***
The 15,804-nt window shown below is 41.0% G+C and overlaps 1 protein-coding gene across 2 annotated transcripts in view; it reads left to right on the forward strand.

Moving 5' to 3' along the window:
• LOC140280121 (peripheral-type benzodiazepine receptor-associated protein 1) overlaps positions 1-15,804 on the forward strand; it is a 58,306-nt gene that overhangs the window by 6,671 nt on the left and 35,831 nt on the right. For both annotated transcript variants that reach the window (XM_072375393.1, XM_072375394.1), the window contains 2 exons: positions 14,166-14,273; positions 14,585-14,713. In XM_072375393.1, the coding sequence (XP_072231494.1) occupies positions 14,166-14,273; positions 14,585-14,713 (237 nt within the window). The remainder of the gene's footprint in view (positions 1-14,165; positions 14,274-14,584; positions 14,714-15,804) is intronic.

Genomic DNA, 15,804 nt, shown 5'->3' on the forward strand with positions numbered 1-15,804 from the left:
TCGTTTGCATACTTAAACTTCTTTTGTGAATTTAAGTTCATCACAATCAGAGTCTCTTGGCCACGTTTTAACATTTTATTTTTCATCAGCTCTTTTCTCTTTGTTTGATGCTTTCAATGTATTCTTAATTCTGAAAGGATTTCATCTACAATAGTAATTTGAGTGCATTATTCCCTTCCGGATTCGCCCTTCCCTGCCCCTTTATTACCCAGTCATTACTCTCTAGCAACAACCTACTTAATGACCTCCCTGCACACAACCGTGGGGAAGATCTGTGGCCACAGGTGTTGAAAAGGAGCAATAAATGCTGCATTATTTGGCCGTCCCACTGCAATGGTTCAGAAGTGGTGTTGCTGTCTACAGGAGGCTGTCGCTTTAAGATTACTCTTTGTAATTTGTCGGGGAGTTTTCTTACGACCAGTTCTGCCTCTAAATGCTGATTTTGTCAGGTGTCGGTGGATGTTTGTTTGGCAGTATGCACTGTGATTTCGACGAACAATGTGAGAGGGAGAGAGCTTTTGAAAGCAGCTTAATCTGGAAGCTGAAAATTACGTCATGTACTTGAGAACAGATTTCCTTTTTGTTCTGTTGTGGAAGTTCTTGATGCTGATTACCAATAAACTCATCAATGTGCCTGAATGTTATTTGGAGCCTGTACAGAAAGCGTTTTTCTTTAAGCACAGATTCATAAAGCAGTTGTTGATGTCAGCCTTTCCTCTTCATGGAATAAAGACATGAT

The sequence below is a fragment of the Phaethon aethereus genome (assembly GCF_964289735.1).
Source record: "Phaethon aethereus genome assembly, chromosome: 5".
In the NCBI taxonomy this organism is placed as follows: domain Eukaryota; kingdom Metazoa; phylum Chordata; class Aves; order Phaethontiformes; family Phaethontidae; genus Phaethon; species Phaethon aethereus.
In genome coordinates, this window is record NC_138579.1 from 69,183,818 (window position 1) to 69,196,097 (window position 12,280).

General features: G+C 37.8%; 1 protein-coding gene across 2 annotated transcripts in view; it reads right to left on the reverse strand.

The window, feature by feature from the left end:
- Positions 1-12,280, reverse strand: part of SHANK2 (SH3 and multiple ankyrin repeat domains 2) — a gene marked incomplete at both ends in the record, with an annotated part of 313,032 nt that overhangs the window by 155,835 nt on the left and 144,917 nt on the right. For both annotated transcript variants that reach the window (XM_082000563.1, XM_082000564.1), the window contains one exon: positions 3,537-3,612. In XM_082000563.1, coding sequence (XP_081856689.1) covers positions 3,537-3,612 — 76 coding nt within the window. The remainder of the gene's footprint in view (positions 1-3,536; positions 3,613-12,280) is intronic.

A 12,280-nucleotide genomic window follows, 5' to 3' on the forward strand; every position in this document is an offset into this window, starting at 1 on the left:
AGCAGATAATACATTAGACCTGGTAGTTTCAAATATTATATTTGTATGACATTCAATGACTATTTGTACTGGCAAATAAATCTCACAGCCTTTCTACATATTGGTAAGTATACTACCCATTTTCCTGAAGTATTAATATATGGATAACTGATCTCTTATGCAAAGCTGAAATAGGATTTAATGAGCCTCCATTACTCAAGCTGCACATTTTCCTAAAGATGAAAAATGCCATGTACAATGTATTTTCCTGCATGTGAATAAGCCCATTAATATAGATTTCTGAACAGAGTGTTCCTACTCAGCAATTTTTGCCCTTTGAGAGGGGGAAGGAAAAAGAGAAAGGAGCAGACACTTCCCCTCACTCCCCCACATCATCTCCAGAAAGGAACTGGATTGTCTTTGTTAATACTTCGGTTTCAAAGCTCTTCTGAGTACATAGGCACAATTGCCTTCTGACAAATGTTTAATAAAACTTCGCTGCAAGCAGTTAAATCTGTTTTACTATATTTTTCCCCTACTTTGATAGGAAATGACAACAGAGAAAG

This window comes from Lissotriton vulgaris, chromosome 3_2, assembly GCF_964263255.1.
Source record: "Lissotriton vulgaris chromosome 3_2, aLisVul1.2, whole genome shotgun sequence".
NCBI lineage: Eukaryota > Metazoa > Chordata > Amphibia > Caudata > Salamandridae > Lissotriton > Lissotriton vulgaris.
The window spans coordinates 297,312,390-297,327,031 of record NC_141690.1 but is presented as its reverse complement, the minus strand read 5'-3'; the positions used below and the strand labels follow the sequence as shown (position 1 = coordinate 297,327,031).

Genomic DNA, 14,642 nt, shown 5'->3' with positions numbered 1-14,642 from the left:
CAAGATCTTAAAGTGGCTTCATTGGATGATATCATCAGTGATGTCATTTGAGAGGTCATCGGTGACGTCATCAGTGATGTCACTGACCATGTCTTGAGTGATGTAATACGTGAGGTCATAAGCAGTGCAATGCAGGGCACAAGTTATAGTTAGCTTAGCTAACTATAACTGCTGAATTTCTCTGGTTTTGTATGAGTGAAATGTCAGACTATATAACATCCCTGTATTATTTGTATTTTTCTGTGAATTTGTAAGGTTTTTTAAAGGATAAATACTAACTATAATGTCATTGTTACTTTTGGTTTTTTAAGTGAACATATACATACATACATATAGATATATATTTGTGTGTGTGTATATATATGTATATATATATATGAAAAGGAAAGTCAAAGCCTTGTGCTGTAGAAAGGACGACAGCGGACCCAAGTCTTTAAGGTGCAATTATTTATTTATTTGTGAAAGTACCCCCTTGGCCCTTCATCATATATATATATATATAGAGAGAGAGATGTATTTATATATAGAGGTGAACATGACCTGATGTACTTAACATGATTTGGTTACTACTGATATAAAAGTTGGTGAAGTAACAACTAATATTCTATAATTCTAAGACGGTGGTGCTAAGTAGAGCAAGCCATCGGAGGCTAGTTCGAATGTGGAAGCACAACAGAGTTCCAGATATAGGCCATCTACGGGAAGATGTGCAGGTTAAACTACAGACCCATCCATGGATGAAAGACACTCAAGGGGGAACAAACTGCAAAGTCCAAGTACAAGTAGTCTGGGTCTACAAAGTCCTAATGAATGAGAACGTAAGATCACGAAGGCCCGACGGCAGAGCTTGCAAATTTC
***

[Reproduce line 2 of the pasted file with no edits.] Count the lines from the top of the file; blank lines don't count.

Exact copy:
Moving 5' to 3' along the window: